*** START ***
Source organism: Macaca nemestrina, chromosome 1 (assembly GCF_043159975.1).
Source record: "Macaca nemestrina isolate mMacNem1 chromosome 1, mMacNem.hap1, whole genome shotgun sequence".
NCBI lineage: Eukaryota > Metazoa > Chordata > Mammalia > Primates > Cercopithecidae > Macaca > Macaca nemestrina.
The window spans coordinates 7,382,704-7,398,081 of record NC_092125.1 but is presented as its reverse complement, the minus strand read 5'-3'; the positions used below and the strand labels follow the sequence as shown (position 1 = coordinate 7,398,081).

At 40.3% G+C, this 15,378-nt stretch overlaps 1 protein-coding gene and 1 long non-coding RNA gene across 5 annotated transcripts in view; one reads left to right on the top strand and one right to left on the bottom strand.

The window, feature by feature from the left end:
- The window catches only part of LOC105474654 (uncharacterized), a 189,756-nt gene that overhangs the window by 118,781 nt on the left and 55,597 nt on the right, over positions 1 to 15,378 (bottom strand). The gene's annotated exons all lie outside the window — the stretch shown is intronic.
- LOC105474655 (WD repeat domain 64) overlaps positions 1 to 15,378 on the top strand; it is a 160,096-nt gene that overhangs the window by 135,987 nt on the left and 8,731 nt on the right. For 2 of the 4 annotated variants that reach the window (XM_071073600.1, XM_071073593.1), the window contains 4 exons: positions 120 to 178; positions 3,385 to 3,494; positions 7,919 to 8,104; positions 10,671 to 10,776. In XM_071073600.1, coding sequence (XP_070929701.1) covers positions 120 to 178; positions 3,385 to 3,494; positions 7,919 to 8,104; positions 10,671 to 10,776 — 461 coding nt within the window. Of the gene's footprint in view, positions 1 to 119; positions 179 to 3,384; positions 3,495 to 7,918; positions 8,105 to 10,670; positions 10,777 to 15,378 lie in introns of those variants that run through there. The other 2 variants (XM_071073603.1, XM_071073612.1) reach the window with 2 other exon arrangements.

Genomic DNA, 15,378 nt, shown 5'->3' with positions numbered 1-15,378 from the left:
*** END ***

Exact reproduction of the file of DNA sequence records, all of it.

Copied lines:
Source organism: Macaca nemestrina, chromosome 1 (assembly GCF_043159975.1).
Source record: "Macaca nemestrina isolate mMacNem1 chromosome 1, mMacNem.hap1, whole genome shotgun sequence".
NCBI lineage: Eukaryota > Metazoa > Chordata > Mammalia > Primates > Cercopithecidae > Macaca > Macaca nemestrina.
The window spans coordinates 7,382,704-7,398,081 of record NC_092125.1 but is presented as its reverse complement, the minus strand read 5'-3'; the positions used below and the strand labels follow the sequence as shown (position 1 = coordinate 7,398,081).

At 40.3% G+C, this 15,378-nt stretch overlaps 1 protein-coding gene and 1 long non-coding RNA gene across 5 annotated transcripts in view; one reads left to right on the top strand and one right to left on the bottom strand.

The window, feature by feature from the left end:
- The window catches only part of LOC105474654 (uncharacterized), a 189,756-nt gene that overhangs the window by 118,781 nt on the left and 55,597 nt on the right, over positions 1 to 15,378 (bottom strand). The gene's annotated exons all lie outside the window — the stretch shown is intronic.
- LOC105474655 (WD repeat domain 64) overlaps positions 1 to 15,378 on the top strand; it is a 160,096-nt gene that overhangs the window by 135,987 nt on the left and 8,731 nt on the right. For 2 of the 4 annotated variants that reach the window (XM_071073600.1, XM_071073593.1), the window contains 4 exons: positions 120 to 178; positions 3,385 to 3,494; positions 7,919 to 8,104; positions 10,671 to 10,776. In XM_071073600.1, coding sequence (XP_070929701.1) covers positions 120 to 178; positions 3,385 to 3,494; positions 7,919 to 8,104; positions 10,671 to 10,776 — 461 coding nt within the window. Of the gene's footprint in view, positions 1 to 119; positions 179 to 3,384; positions 3,495 to 7,918; positions 8,105 to 10,670; positions 10,777 to 15,378 lie in introns of those variants that run through there. The other 2 variants (XM_071073603.1, XM_071073612.1) reach the window with 2 other exon arrangements.

Genomic DNA, 15,378 nt, shown 5'->3' with positions numbered 1-15,378 from the left: